Let us start with a case before a deep dive into the current evidence around the modern management of patients with acute appendicitis.
A 30 year old, healthy man walks into ED, he complains of 3 days of increasing right iliac fossa pain. He has not been too unwell, a little anorexic but no fever, vomiting or overt peritonism.
Clinically he has localised tenderness and guarding over McBurney’s point. There is no generalised peritonism and his observations are all in normal range. The “belly bloods” are back and they show a white-cell count of 11.1 and a CRP of 42 (the CRP is always 42)
Given his young age and lean habitus it is felt that an ultrasound is the best imaging option for this man. The scan is normal aside from an obvious appendicitis. Notably the appendix is dilated with a large faecolith seen at the distal end. There are a few microabscesses seen around the base. This is a clear cut appendicitis … so a slam dunk admission to the Surgical ward.
As you are cleaning and disinfecting the probe the patient asks an interesting question: “Hey Doc, I was wondering… do I really need to have my appendix out?”
This is a really good question. Medicine is full of traditions which are rarely questioned. The reflex removal of vestigial organs that cause trouble is one of those surgical traditions. However, when you look back into the literature; the “non-operative management” of acute appendicitis has been around for a long time.
The archaeological argument goes like this… If we imagine the lot of all of the people who must have developed appendicitis in the first 100,000 years of human history. There are ancient texts describing the often fatal course of this disease. Of course, written case reports from the Ages are unlikely to capture the mild or self-resolving forms of the illness. Some describe the successful drainage of pus from the right abdomen or caecum, though grimly, many are reports come from post-mortem examinations.
In the early 19th century several giants of medicine described cases of appendicitis including Hodgkin (of the lymphoma) and Addison (of the adrenal failure). Appendicitis, as a blanket diagnosis, likely includes a range of diseases – each with their own natural history. Hodgkin described three forms of the illness as early as 1836. Although today we still have no clear understanding of the natural history of the ‘appendicitises’.
The fact that the appendix remains there upon the caecum, a semi-vestigial evolutionary remnant, suggests that it is not a Darwinian deal-breaker. Recent research would suggest that the appendix is not an evolutionary “left-over”, rather that it functions as part of the immune system or a nidus for symbiotic bowel flora. The removal of the appendix has even been associated with a decreased rate and later onset of Parkinson’s disease. Whilst this is intriguing, it remains a statistical association only. I doubt the surgeons will be putting any neurologists out of work as a result. Put simply, we don’t really know what we are messing with or how it behaves when inflamed.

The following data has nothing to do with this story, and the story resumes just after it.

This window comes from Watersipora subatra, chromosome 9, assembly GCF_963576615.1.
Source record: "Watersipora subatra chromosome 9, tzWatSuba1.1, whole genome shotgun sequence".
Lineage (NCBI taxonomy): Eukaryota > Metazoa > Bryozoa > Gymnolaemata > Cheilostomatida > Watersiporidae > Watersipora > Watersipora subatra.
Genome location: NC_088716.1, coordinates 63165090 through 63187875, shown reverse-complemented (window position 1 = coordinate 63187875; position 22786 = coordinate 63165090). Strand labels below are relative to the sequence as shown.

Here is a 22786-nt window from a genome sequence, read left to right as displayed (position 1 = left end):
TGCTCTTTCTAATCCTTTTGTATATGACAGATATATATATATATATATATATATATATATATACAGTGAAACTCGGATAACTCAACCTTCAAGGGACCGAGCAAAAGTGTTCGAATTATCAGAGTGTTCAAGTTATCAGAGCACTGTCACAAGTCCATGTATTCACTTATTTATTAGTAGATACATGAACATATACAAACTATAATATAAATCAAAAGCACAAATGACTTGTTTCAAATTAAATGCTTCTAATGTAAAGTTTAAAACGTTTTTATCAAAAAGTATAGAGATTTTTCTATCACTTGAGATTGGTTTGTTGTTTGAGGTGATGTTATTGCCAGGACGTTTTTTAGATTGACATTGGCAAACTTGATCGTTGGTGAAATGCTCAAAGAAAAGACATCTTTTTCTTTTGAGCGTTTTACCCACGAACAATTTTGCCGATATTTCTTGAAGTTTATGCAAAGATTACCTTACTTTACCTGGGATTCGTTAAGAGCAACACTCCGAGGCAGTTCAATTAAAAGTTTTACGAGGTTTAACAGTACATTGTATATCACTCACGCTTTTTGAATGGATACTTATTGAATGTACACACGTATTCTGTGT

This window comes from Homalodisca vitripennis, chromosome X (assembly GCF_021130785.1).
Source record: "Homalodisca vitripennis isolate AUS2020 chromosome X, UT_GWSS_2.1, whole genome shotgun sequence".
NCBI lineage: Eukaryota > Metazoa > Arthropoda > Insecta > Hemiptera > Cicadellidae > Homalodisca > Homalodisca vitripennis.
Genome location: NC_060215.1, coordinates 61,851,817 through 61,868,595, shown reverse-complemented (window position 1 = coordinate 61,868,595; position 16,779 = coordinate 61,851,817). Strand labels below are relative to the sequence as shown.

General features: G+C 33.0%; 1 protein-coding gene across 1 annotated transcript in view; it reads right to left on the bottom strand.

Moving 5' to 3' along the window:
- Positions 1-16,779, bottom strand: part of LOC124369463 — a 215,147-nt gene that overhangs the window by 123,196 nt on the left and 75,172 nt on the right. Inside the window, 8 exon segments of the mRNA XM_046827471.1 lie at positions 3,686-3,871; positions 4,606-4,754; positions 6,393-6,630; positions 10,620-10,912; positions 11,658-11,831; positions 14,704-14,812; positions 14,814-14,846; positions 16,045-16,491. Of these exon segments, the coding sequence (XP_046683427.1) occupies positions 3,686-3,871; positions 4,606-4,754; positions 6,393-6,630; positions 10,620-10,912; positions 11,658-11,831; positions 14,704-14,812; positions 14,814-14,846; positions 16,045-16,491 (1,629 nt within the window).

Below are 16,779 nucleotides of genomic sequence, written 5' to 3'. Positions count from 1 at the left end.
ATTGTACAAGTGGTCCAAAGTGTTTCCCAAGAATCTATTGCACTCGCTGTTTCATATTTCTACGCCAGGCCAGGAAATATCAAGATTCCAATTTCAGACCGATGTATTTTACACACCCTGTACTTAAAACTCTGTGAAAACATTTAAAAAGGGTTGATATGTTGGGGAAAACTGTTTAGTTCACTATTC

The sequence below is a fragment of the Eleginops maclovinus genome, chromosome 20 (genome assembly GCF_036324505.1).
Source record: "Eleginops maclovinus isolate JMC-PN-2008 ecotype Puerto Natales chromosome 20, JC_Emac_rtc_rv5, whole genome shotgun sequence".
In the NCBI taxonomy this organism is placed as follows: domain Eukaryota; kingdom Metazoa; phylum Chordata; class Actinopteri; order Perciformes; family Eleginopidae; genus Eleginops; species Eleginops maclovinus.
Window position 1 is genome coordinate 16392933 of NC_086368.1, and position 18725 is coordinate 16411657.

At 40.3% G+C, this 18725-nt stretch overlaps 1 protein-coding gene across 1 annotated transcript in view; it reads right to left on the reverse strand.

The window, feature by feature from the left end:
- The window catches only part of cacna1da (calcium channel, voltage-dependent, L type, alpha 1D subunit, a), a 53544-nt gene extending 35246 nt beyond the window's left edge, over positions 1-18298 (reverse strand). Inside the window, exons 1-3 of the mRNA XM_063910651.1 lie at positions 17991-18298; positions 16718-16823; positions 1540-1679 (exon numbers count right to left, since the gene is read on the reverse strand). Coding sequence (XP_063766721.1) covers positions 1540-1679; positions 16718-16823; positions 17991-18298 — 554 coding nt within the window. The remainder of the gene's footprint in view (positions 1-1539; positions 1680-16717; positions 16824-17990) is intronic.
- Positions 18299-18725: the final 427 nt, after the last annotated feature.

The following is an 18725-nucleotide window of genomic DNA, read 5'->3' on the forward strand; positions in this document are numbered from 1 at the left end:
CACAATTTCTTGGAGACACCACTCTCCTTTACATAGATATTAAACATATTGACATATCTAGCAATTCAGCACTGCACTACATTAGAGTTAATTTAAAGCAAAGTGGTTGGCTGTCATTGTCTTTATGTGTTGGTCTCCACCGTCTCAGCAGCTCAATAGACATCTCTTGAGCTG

The first description of surgical appendectomy comes from 1735 when the French (turned English) surgeon Claudius Amyand performed an inguinal hernia repair upon an 11 year old boy. The inguinal sac was found to contain an inflamed vermiform appendix which was successfully removed. The child spent a month in hospital recovering. Arguably this was cheating on the part of the surgeon as the appendix made its way into the operative field quite by chance.
[The Amyand appendicitis, one that gets stuck in an inguinal hernia, is quite rare (less than 1% of whichcases) but is one of those diagnoses that we ultrasound enthusiasts stay up at night; dreaming about making! ]
It was another 150 years until surgeons began operating upon appendicitis patients. The first reported “abdominal” appendectomy was performed in 1880 by Robert Lawson Tait in Scotland. It remains unclear which surgeon started the trend, however there are a few Scottish surgeons in the running for the title of the father of the gridiron-incision appendectomy. The Scots were at the “cutting edge” [best pun ever] of surgery in the late 19th century. Louis L. McArthur probably beat McBurney to the punch however the latter is best remembered; his name is forever attached to the point which we all write daily upon our notes.
Surgery became the mainstay of therapy for appendicitis and as surgery and anaesthetic techniques improved through the twentieth century it was agreed that early surgical interventions the best option for this common disease. In my career the diagnosis of appendicitis inevitably results in an operation. The advent of laparoscopic surgical techniques in the 1990s, better anaesthetic techniques and antibiotic therapies has reduced the surgical morbidity and impact upon patient’s function. Today in the developed world an appendectomy (for uncomplicated appendicitis) is often a 24-hour admission with maybe a week out of action.
It should be noted that the diagnosis of appendicitis for the last 150 years has been far from an exact science. Appendicitis was, and remains, a tricky beast. As such there is likely a proportion of patients at the milder end of the disease spectrum who have fortuitously and successfully been “managed conservatively” in the surgical era sans diagnosis. It is impossible to find evidence for these negative cases. However, every week we admit folk to our ED who have ‘possible appendicitis’ who recover before they get to the operating table and carry on life without an operation.
There are also the patients who go to the theatre for appendectomy and come out with neither an appendix nor a diagnosis. The negative-appendectomy rate is a perennial probability in surgical circles. The Venn diagram of appendicitis diagnosis and surgical findings are loosely overlapping circles. This is down to the vagaries of diagnostics and the broad disease spectrum discussed above.